● The Sandwich Generation: Don’t Go it Alone

by Linda T. Cammuso

The sandwich generation is defined as “a generation of people who care for their aging parents while supporting their own children.” In the United States, the month of July is recognized as Sandwich Generation Month to honor the dedication of adults who care for their children as well as their own aging parents. While both men and women are sandwiched, women are sandwiched more often than men.  In fact, the Bureau of Labor Statistics estimates the roughly 20 million women in this sandwich generation devote 2.4 billion hours of their time to their children and their elder parents each year.

Undoubtedly today’s women are proactive and resourceful. They fill many critical and responsible roles on the local, national and even on the world stage in their careers, as parents, and as caretakers for aging parents. Once they enter this realm, they find themselves juggling financial, healthcare, and estate planning needs not only for themselves and their children but for their parents as well.

If you are among the millions who have become a caretaker for an aging parent who, because of Alzheimer’s, memory loss or other physical condition can no longer care for themselves, are you prepared for the pressures that you will face as you become the driver of all that’s entailed: caring for the financial, legal, and emotional needs for three generations? Do you fully understand how you can do all that without putting your own fiscal well-being at risk?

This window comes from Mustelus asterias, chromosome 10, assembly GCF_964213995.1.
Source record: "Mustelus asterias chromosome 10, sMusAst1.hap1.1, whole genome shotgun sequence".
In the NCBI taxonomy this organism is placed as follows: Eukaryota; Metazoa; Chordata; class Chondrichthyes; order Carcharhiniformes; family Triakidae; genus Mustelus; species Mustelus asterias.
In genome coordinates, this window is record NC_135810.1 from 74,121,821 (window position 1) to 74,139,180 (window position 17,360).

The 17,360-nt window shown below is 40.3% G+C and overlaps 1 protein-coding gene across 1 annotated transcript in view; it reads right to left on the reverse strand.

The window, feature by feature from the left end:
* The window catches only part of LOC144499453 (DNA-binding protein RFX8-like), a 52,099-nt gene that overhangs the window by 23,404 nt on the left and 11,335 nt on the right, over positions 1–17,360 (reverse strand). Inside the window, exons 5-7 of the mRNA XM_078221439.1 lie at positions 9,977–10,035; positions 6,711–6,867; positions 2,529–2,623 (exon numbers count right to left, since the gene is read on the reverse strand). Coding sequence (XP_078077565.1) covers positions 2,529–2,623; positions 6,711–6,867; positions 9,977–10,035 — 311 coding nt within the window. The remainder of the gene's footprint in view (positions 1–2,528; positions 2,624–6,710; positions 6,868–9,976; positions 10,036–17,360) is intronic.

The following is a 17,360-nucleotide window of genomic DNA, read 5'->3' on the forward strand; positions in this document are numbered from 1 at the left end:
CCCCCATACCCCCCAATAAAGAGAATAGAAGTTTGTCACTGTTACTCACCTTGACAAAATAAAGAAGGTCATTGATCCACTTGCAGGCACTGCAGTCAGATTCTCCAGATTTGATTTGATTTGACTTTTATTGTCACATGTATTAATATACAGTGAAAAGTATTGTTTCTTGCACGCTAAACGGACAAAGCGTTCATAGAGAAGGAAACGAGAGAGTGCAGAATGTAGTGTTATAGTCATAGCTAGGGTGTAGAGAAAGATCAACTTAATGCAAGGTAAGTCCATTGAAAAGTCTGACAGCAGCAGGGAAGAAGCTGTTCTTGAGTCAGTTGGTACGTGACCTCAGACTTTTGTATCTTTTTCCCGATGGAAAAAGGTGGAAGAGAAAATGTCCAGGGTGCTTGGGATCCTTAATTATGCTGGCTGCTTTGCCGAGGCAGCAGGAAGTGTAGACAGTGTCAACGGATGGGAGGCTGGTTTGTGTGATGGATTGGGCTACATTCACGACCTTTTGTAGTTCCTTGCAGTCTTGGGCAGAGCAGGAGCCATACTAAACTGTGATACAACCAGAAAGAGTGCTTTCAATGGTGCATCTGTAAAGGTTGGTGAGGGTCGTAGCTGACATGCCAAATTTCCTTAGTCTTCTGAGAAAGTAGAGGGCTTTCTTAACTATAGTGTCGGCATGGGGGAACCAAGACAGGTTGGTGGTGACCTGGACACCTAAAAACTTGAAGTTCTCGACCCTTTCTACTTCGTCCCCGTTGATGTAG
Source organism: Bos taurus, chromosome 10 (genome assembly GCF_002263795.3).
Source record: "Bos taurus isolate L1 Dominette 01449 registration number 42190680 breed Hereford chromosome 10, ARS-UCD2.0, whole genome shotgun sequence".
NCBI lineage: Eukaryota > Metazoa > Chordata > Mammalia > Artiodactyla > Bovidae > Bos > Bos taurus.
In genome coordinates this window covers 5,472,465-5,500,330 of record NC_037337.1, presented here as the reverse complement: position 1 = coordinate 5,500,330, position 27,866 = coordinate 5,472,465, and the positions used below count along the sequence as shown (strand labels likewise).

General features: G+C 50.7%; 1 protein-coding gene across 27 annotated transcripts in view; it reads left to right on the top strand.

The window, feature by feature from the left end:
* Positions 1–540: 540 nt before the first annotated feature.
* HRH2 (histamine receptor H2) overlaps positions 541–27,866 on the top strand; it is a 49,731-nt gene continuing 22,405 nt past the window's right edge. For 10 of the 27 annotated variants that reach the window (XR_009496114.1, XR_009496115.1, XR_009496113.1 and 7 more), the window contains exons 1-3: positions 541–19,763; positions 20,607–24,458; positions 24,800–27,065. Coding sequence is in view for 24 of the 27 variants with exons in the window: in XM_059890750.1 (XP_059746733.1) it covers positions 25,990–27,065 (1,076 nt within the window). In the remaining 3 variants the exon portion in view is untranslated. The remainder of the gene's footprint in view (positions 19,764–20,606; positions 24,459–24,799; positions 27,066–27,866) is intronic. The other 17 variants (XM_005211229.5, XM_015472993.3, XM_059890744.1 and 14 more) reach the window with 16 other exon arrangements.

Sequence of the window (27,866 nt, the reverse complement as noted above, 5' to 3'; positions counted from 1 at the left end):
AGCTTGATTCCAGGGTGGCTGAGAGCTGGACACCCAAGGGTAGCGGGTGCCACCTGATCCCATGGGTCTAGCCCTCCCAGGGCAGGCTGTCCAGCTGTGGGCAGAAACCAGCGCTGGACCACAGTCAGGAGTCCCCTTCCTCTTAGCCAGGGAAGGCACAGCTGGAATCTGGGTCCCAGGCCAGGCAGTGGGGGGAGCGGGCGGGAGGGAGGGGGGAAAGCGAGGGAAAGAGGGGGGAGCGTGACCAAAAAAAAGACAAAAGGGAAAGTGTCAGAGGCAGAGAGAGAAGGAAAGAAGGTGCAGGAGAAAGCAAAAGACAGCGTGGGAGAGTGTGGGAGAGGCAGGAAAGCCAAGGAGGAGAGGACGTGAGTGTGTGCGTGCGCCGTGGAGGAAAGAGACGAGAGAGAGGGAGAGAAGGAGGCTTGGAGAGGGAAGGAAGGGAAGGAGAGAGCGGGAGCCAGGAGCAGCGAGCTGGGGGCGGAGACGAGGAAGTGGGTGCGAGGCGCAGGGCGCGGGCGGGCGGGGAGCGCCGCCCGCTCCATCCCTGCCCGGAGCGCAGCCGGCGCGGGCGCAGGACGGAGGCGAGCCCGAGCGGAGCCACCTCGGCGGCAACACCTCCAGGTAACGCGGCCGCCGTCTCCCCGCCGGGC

The key, if you find yourself in this situation, is to plan before it is too late. Start by hiring an attorney specializing in elder care and estate planning to direct you, to answer your questions and explain the important legal documents and options that you should have at your disposal such as:

  • Durable Power of Attorney
  • Health Care Proxy
  • Wills –and why alone, they are not adequate estate planning
  • Trusts and their benefits in protecting assets and reducing or eliminations income and transfer taxes
  • Medicaid/MassHealth and the five-year “look-back period”
  • Veteran’s Benefits
  • Gifting/Taxes
  • Homestead
  • Guardianship and Conservatorship

Another key step is to meet with your own, or your parents’, financial planner to ensure that finances are in order.

If you are a member of the sandwich generation or are facing such a life move, there are things you need to do now.  Contact the professionals – an elder law/estate planning attorney, and financial planner to help develop legal and financial solutions to help make  your transition to caretaker easier.

To learn more please click on the following articles by Attorney Linda Cammuso:

My Loved One Has Been Diagnosed With Alzheimer’s Disease

The Medicaid Five Year Look Back: The gift That Keeps Giving

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